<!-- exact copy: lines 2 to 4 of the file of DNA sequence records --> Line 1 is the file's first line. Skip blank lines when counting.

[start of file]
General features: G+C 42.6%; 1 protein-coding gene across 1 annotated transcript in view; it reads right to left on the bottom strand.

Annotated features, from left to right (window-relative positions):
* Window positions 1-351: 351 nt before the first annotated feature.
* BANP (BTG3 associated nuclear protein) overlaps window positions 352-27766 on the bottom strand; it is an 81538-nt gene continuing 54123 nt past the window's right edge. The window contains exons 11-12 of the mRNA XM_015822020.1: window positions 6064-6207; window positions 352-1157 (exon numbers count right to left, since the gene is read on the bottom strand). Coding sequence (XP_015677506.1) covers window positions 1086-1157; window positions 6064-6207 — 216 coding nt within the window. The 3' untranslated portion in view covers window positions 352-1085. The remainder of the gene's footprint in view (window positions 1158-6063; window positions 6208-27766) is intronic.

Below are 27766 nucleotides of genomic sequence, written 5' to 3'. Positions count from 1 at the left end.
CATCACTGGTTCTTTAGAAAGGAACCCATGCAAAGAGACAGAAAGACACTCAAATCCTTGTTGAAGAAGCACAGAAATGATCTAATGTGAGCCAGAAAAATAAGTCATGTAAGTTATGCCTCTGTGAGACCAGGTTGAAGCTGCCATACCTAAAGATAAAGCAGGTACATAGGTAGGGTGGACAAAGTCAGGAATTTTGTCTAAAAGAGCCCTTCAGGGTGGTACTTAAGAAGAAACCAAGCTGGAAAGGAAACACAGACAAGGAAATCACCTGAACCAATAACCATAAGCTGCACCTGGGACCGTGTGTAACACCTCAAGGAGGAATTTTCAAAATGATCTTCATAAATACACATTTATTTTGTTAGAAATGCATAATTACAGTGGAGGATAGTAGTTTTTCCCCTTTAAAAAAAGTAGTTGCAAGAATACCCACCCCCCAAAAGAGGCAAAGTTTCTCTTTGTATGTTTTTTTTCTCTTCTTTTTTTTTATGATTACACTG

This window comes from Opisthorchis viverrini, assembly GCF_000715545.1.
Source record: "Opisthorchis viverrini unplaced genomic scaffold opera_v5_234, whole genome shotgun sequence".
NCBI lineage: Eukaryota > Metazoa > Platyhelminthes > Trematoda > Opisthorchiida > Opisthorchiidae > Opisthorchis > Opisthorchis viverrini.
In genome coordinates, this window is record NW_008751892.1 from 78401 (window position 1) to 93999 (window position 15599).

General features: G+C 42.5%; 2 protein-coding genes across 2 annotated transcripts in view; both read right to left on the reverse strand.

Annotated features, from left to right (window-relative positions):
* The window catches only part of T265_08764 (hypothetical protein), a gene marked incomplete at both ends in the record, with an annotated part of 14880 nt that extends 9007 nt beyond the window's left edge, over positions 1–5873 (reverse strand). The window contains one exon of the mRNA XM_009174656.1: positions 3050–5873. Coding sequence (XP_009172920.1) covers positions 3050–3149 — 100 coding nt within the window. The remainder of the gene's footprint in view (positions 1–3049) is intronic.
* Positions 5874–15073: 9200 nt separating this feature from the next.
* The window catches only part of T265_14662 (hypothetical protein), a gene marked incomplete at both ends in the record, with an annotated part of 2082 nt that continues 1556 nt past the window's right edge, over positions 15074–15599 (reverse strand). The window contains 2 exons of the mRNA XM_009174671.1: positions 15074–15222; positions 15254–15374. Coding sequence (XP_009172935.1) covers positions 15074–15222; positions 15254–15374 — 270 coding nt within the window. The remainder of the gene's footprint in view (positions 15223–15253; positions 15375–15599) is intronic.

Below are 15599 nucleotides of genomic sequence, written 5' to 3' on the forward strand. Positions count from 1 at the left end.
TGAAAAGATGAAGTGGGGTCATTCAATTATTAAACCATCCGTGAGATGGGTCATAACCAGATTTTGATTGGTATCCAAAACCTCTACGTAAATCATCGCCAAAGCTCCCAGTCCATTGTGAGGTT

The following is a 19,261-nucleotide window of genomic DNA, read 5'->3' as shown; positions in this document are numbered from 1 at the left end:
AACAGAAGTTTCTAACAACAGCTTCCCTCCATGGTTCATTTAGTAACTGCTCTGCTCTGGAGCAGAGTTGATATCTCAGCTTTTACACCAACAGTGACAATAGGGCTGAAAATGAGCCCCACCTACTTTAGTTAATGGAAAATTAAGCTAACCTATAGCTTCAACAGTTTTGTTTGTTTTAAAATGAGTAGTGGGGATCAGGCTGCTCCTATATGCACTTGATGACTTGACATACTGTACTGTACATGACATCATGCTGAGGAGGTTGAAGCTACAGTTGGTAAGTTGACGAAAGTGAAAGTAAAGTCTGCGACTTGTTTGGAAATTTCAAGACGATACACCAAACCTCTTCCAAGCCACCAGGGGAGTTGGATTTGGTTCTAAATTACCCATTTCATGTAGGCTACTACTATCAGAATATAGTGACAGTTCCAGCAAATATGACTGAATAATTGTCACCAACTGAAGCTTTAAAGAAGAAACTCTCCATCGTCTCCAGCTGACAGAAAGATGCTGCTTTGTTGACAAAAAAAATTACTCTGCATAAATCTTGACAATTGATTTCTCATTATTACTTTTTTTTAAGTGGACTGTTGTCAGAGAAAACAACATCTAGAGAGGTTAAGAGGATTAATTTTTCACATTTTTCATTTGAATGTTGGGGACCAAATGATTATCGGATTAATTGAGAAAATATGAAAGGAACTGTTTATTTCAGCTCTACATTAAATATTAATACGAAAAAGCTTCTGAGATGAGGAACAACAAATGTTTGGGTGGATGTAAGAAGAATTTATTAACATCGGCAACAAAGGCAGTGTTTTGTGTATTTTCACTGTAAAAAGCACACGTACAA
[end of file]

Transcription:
Annotated features, from left to right (window-relative positions):
* Window positions 1-351: 351 nt before the first annotated feature.
* BANP (BTG3 associated nuclear protein) overlaps window positions 352-27766 on the bottom strand; it is an 81538-nt gene continuing 54123 nt past the window's right edge. The window contains exons 11-12 of the mRNA XM_015822020.1: window positions 6064-6207; window positions 352-1157 (exon numbers count right to left, since the gene is read on the bottom strand). Coding sequence (XP_015677506.1) covers window positions 1086-1157; window positions 6064-6207 — 216 coding nt within the window. The 3' untranslated portion in view covers window positions 352-1085. The remainder of the gene's footprint in view (window positions 1158-6063; window positions 6208-27766) is intronic.